OSHA Resumes Regular Enforcement in Texas and Louisiana

(AP Photo/David J. Phillip)

DALLAS, TX – On Oct. 10, 2017, the U.S. Department of Labor’s Occupational Safety and Health Administration (OSHA), which had ceased most programmed enforcement actions following Hurricane Harvey, resumed normal enforcement throughout Texas and Louisiana.

Following Hurricane Harvey, OSHA provided compliance assistance and outreach to employers and workers in a number of counties and parishes in Texas and Louisiana. This action enabled OSHA’s staff to provide faster and more flexible responses to hazards facing workers involved in the cleanup and recovery operations. Thousands of crews and individual workers received job safety and health technical assistance.

OSHA retained the right to inspection cases involving fatalities, catastrophic accidents, employee complaints, and employers who repeatedly exposed employees to serious hazards during cleanup and recovery operations.

OSHA’s Region VI Administrator Kelly Knighton, said, “We are now able to resume regular enforcement operations in most of the impacted areas.  For those areas most heavily impacted by Hurricane Harvey, we will continue to provide employers and workers with compliance assistance and outreach. We will be monitoring these areas closely, and as they transition from cleanup and recovery to normal operations so will OSHA’s enforcement.”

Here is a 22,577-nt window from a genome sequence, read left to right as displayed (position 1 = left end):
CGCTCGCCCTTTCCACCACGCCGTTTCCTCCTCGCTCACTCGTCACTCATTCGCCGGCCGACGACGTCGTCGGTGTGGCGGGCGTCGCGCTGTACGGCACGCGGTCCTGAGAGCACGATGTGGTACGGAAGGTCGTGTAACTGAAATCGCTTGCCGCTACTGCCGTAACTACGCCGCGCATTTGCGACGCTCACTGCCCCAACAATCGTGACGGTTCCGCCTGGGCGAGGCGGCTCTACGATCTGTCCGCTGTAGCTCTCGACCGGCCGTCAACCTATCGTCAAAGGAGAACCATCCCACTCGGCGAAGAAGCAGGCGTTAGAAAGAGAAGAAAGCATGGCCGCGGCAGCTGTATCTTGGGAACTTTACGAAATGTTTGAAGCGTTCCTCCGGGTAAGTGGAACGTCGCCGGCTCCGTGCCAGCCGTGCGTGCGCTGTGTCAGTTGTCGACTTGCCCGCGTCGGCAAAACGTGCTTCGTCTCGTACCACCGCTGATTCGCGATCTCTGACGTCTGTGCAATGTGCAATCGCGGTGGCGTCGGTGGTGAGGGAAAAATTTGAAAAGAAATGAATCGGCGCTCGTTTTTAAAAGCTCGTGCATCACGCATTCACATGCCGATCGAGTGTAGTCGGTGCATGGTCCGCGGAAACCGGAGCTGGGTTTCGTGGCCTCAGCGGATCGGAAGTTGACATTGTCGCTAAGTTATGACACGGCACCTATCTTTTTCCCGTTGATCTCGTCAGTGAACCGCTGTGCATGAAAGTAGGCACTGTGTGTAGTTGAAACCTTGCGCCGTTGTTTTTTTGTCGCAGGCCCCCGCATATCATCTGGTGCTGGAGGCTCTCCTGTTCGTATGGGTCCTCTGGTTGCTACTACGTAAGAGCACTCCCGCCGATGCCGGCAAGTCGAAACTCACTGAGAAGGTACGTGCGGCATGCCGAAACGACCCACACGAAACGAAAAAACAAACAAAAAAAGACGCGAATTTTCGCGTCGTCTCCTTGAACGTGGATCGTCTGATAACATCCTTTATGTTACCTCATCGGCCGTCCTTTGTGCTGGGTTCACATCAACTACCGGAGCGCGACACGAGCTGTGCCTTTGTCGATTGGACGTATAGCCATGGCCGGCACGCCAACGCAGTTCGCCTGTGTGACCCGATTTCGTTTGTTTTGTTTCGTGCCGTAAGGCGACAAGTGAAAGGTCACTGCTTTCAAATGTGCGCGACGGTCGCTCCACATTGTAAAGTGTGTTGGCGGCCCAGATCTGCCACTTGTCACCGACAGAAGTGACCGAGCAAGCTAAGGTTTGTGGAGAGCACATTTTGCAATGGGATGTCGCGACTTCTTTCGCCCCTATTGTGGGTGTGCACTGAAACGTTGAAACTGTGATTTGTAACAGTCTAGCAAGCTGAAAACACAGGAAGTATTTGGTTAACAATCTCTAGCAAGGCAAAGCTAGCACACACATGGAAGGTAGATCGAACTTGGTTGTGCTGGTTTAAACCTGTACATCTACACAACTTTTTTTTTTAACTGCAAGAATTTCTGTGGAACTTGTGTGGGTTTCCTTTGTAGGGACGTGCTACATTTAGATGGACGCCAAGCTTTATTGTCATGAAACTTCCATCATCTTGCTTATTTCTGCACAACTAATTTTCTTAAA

Hurricane Harvey took the lives of at least 88 Texans, according to preliminary numbers released by the Department of State Health Services.

The majority of deaths – 62 – were caused by wind, rain, and floods, which led to drownings or trees falling on people.

Meanwhile, 26 deaths were caused by “unsafe or unhealthy conditions” related to the loss or disruption of services such as utilities, transportation, and medical care. The state health agency found deaths caused by medical conditions, electrocution, traffic accidents, flood water-related infections, fires, and burns.